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Jet ski racer brings national title to Winona (09/04/2013)
By Chris Rogers

Submitted photo
     . Winonan Spencer Sieracki won the national championship for pro-am jet ski racing last month.
Spencer Sieracki gripped the throttle on his jet ski and waited shoulder to shoulder with a dozen other tense jet skiers. The flag went down, their jets roared, and the racers surged forward toward the first buoy. Sieracki's craft bobbed lifelessly in their wakes and its engine sputtered. The 20-year-old Winonan's jet ski "bogged down" at the start of the jet ski racing national championship in Charleston, West Virginia, last month. When his engine came to life again, Sieracki was well behind most of the other racers, but one by one, he passed them to finish first. Sieracki finished first in three out of three races to soundly take the International Jet Boating Sports Association (IJBSA) championship for pro-am watercross.

"It was pretty crazy," Sieracki said of pulling into the lead as he neared the finish line. It was not the first national title for the youth, who grew up jet skiing from his father's Latsch Island boathouse. Sieracki has won several amateur titles and garnered the attention and support of Twin Cities jet ski trailer company Jet Lift. A Jet Lift representative accompanied Sieracki to Charleston, and "he was pretty excited when I won," Sieracki said.

The son of Todd Fakler and Tara Sieracki, Spencer Sieracki got his start riding around the Mississippi River with his father. Over time he convinced his dad to let him get "faster and faster skis," Sieracki said.

Now, Sieracki rides a 800cc stand-up jet ski with a top speed of about 55 miles per hour. That is slow compared to professional riders, he explained. Unlike the average jet ski, stand-ups have no seat. The hand pull the equivalent of the steering column on the jet ski has a hinge so that it moves up and down with riders as they brace for hard corners or duck low on breezy straightaways.

The moveable steering and lack of a seat make jet ski racing "completely different than any other powersport," Sieracki explained. "It's really, really dependent on your body. You're really in control."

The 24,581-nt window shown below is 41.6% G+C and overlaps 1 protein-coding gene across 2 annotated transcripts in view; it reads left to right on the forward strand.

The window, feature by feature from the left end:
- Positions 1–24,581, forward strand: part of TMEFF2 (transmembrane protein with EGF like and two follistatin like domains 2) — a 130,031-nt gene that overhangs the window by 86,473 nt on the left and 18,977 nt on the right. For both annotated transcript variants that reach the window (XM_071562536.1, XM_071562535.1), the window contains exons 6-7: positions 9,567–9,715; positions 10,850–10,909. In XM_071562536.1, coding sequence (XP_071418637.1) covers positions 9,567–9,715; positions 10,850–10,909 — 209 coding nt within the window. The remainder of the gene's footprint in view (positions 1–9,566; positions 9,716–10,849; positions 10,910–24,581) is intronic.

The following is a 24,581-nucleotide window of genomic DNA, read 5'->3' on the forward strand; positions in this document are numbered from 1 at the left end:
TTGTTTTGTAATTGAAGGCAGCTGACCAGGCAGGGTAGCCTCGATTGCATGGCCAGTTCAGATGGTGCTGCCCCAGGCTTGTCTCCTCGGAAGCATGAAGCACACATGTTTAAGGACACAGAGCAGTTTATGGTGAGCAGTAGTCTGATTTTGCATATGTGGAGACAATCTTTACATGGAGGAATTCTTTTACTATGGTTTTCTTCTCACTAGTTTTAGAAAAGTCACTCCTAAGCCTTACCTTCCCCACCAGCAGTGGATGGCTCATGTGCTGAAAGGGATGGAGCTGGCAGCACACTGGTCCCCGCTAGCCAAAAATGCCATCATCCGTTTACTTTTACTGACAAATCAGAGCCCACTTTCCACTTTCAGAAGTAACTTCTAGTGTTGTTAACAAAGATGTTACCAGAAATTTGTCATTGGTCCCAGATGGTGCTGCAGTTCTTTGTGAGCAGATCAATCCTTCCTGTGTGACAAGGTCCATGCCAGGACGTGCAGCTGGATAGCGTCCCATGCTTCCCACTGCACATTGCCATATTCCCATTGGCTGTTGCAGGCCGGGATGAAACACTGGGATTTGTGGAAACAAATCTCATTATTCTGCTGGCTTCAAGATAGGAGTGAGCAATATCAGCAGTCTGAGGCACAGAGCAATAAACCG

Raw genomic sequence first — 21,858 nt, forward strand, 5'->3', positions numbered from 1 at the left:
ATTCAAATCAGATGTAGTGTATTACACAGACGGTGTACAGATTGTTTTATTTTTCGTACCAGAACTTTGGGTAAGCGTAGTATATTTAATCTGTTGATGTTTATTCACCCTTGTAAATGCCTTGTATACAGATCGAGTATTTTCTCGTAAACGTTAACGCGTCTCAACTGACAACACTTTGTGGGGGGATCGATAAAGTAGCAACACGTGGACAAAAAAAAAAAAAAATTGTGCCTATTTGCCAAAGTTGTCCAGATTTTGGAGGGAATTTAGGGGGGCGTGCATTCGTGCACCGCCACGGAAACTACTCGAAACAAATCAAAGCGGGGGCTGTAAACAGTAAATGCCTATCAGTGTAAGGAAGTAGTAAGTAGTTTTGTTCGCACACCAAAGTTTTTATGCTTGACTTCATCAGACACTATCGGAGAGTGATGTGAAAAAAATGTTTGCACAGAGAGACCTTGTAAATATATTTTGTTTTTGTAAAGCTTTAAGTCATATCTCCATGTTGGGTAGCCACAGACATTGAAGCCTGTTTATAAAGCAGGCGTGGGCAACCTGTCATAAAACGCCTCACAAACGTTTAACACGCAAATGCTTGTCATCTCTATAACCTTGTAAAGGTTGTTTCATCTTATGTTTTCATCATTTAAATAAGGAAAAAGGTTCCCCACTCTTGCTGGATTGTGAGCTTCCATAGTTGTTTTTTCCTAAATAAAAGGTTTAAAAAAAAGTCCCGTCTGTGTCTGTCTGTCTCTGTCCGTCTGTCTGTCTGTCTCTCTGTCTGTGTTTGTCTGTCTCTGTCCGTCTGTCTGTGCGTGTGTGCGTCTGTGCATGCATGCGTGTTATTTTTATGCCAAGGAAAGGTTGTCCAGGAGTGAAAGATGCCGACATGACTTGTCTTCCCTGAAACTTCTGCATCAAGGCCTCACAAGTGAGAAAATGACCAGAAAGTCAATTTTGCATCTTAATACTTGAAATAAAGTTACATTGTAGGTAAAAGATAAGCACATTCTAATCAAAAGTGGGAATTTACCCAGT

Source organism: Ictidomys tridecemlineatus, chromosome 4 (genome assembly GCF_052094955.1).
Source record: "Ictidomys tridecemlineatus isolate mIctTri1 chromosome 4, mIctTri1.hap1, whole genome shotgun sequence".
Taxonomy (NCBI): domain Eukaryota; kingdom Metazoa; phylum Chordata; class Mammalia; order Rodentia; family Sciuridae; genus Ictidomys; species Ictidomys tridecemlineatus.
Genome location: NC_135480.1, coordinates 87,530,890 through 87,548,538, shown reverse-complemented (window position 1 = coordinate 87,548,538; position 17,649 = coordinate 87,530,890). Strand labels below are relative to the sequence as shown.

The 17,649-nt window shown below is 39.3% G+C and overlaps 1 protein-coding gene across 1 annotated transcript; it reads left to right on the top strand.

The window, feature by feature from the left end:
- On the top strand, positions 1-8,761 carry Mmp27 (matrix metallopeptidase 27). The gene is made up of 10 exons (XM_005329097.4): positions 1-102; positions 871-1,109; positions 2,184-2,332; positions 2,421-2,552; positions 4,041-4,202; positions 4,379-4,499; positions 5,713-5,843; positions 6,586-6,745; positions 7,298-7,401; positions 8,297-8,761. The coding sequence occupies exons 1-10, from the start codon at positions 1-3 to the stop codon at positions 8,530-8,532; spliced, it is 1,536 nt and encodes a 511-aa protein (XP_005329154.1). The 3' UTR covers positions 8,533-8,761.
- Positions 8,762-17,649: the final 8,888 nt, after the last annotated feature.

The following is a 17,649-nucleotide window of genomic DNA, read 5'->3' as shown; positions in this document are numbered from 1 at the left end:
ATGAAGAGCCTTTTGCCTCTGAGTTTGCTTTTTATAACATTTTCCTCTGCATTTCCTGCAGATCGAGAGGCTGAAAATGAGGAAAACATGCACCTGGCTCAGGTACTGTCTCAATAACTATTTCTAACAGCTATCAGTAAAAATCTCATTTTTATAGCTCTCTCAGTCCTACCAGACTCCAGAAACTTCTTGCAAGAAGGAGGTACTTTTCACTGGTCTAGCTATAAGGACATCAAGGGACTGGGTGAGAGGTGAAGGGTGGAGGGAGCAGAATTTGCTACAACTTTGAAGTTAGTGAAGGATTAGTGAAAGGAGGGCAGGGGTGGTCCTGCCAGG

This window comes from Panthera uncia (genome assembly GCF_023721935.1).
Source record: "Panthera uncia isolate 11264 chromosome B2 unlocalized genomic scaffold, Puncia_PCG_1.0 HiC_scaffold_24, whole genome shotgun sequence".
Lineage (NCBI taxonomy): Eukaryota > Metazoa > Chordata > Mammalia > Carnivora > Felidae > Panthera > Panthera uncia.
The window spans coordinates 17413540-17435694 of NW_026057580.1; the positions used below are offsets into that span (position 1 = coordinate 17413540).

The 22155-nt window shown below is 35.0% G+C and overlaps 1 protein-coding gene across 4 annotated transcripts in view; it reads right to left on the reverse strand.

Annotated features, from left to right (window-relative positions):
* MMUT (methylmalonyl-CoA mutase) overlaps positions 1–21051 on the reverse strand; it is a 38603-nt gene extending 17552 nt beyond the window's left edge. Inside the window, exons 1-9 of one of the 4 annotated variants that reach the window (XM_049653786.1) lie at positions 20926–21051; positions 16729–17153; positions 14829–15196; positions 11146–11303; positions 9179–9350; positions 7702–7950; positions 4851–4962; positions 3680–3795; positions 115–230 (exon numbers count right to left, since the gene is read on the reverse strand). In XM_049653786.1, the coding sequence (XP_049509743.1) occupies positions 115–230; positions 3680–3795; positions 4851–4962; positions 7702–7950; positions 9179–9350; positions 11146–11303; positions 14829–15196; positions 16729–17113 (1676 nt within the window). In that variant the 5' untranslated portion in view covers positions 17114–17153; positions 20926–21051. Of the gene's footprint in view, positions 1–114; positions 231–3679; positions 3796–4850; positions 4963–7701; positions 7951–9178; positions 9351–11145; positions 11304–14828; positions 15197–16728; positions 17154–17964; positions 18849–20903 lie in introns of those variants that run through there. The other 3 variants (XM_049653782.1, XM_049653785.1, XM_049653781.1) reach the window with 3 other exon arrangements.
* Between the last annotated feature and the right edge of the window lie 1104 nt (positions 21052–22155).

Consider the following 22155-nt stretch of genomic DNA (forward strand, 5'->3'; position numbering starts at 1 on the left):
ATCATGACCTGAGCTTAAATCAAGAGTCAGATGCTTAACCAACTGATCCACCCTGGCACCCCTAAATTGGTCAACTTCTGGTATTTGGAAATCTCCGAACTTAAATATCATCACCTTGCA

The freedom of movement allows riders to use their body weight to control the craft around tighter corners, but it also demands stamina. Racing a stand-up jet ski is like holding a squat for several minutes. "You're sore for a few days after a race," Sieracki observed. "The whole time you're in really low, hunched-over positions. And you have a helmet and lifejacket, and once everything's wet it actually starts to weigh something."

Waves add another unique element to jet ski racing. "The big thing in jet ski racing is every single lap the track changes because of waves. So a line through a corner might be totally different if there are guys in front of you," Sieracki explained. Jet skis' wakes make passing difficult, as well, since riders encounter turbulence as they close in behind other racers.

It is a dangerous sport, too. "It's easy to fall off and get run over," Sieracki said. The racers in IJBSA's highlight reels seem improbably glued to their jet skis as they punch through rough waves and jockey for position at high speeds. Sieracki usually "makes contact" with other jet skis every race, though direct collisions are rare, he said. His worst incident to date came while practicing at Lake Pepin earlier this year. Sieracki lost control on a corner and his jet ski came out from under him. In the tumbling of water, machine, and man, Sieracki smacked his helmet against the craft and wound up in the hospital with a concussion. Despite the danger, Sieracki's parents are supportive, he said, though his mom was less than happy when he failed to tell her about the Lake Pepin accident till later that evening.

Sieracki is studying business administration at Winona State University. He makes time for jet skiing up and down the Mississippi River several times a week. "Going pro" would be amazing, Sieracki said, but he is not counting on it. "There would be a lot to go into it to make it financially stable," he explained. After all, it's not all up to the rider. Successful racers need a reliable jet ski, a good mechanic, and supportive sponsors. So, for now, jet skiing will remain a pastime for Sieracki, albeit a high-profile one: he will race in the international championship at Lake Havasu, Ariz., this October.



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